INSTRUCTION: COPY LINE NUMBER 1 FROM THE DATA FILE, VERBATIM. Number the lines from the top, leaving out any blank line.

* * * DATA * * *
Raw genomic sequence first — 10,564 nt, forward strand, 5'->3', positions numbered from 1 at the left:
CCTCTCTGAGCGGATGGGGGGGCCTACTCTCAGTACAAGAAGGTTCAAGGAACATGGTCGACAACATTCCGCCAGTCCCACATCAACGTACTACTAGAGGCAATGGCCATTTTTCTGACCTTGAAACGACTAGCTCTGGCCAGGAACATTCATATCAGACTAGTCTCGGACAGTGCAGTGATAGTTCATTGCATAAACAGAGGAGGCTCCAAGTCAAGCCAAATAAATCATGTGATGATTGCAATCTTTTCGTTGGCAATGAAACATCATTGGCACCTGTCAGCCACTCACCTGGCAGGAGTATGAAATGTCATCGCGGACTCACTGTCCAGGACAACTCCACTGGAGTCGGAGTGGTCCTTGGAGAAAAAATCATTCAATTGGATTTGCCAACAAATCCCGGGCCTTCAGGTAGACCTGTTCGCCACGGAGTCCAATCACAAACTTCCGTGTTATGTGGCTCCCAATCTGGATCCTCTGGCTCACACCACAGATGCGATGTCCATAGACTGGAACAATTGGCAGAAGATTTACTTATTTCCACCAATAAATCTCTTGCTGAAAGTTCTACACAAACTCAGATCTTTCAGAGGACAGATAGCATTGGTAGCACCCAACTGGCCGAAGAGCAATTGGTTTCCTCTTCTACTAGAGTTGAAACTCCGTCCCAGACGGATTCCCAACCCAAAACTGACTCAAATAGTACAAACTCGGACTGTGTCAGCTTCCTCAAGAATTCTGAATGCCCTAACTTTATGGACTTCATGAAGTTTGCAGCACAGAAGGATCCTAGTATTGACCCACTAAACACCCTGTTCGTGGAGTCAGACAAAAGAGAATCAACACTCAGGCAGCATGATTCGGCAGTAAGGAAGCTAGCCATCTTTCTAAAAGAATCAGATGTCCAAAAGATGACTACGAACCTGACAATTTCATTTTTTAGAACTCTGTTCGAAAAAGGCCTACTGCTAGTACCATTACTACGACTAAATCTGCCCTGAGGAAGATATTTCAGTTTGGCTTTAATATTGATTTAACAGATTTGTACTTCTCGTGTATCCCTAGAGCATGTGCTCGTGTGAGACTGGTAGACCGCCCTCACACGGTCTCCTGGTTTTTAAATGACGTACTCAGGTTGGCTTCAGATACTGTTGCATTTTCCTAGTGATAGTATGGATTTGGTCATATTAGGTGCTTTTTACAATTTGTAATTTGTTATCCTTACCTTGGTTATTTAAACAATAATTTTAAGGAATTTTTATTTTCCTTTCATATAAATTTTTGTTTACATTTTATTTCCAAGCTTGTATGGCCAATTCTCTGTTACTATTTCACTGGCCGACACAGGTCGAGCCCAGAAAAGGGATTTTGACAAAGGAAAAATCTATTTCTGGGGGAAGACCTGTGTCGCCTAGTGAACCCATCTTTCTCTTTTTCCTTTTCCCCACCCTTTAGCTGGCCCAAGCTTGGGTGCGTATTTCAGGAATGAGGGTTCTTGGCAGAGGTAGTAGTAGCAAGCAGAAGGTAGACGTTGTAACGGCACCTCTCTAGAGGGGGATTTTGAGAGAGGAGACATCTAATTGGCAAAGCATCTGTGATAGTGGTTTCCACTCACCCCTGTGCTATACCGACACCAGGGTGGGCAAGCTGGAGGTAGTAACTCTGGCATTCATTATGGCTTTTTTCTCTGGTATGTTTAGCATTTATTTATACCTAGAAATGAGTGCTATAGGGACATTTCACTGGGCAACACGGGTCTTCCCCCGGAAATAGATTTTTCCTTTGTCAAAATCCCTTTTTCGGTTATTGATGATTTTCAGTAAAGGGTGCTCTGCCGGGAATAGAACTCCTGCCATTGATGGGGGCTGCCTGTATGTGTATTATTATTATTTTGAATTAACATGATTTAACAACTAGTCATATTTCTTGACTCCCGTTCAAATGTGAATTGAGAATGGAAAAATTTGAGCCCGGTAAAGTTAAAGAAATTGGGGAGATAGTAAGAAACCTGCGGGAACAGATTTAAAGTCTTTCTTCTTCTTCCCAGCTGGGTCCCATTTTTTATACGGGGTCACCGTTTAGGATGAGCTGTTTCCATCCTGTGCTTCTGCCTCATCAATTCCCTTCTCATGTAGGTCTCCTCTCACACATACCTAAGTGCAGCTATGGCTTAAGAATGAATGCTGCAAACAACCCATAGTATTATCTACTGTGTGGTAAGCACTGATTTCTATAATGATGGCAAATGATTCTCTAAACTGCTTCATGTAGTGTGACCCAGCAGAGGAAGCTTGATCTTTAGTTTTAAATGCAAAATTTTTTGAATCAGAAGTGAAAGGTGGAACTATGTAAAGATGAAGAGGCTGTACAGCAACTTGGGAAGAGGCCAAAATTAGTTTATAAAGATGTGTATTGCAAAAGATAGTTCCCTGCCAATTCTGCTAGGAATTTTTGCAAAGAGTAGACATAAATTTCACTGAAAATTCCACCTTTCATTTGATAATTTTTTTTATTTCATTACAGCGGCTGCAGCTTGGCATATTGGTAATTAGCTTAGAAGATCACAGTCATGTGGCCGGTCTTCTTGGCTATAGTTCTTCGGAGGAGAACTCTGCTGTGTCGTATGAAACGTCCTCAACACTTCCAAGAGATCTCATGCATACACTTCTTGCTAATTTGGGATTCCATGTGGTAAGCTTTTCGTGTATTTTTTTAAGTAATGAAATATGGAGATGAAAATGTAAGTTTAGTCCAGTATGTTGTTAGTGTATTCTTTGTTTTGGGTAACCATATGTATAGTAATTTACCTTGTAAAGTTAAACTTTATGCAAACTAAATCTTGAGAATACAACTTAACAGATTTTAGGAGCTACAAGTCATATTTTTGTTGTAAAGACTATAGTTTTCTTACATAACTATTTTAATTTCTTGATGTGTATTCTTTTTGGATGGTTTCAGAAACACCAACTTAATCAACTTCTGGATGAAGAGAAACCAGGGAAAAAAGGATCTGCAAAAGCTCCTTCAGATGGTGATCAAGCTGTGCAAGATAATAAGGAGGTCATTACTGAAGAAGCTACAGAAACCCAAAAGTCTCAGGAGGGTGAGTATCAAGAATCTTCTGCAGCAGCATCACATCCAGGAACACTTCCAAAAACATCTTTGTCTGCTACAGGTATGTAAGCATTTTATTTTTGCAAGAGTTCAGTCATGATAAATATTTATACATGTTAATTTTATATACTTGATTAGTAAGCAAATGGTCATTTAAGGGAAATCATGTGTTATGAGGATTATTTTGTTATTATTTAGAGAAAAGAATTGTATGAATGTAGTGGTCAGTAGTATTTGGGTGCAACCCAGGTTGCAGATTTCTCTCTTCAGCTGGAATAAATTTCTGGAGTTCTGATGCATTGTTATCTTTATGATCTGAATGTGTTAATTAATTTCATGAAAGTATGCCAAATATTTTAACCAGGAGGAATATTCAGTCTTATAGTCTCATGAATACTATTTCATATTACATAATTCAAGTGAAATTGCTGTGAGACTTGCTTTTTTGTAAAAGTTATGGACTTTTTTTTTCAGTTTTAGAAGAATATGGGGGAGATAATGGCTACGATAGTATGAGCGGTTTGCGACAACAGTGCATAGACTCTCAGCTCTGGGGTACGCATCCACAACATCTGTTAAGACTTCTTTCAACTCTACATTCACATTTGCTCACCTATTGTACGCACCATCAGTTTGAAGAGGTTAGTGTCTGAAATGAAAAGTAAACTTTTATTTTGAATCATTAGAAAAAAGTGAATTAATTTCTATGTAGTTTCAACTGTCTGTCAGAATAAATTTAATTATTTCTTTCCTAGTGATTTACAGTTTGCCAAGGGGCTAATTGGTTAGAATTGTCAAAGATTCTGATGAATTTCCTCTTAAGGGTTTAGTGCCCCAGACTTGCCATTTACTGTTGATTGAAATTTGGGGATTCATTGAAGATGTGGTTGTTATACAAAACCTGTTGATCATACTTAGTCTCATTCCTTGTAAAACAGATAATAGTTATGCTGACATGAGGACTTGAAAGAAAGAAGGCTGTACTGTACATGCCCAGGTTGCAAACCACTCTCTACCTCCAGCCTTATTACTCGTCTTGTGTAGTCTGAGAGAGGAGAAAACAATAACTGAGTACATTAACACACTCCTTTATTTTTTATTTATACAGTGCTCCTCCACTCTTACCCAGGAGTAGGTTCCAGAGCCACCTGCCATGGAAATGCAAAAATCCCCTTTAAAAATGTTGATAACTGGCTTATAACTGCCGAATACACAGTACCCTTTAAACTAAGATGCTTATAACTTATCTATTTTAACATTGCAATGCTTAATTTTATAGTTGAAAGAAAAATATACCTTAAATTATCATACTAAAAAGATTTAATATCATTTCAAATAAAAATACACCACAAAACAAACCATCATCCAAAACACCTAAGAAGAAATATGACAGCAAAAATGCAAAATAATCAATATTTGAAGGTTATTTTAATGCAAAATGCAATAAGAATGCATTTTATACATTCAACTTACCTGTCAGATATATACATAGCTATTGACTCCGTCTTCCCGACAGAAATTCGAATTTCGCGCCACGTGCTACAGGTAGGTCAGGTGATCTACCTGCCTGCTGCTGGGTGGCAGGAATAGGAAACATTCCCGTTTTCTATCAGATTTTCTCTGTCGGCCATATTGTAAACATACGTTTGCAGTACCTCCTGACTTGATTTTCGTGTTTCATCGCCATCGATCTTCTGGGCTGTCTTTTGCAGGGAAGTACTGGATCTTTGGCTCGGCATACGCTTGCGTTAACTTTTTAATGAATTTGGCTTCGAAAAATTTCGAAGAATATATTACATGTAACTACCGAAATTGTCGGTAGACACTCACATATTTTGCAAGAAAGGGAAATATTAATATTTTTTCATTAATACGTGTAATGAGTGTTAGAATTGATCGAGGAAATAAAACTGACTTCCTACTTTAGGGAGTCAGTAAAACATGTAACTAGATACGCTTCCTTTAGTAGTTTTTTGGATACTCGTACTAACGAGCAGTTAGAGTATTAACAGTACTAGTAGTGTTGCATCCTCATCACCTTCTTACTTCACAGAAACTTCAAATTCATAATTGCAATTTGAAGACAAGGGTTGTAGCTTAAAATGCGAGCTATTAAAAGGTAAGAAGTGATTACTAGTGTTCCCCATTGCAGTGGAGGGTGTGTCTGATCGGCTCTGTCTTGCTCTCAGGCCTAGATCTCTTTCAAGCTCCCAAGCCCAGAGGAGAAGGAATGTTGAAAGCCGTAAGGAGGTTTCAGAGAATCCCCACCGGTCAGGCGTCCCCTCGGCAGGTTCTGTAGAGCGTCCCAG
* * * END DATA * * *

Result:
Raw genomic sequence first — 10,564 nt, forward strand, 5'->3', positions numbered from 1 at the left: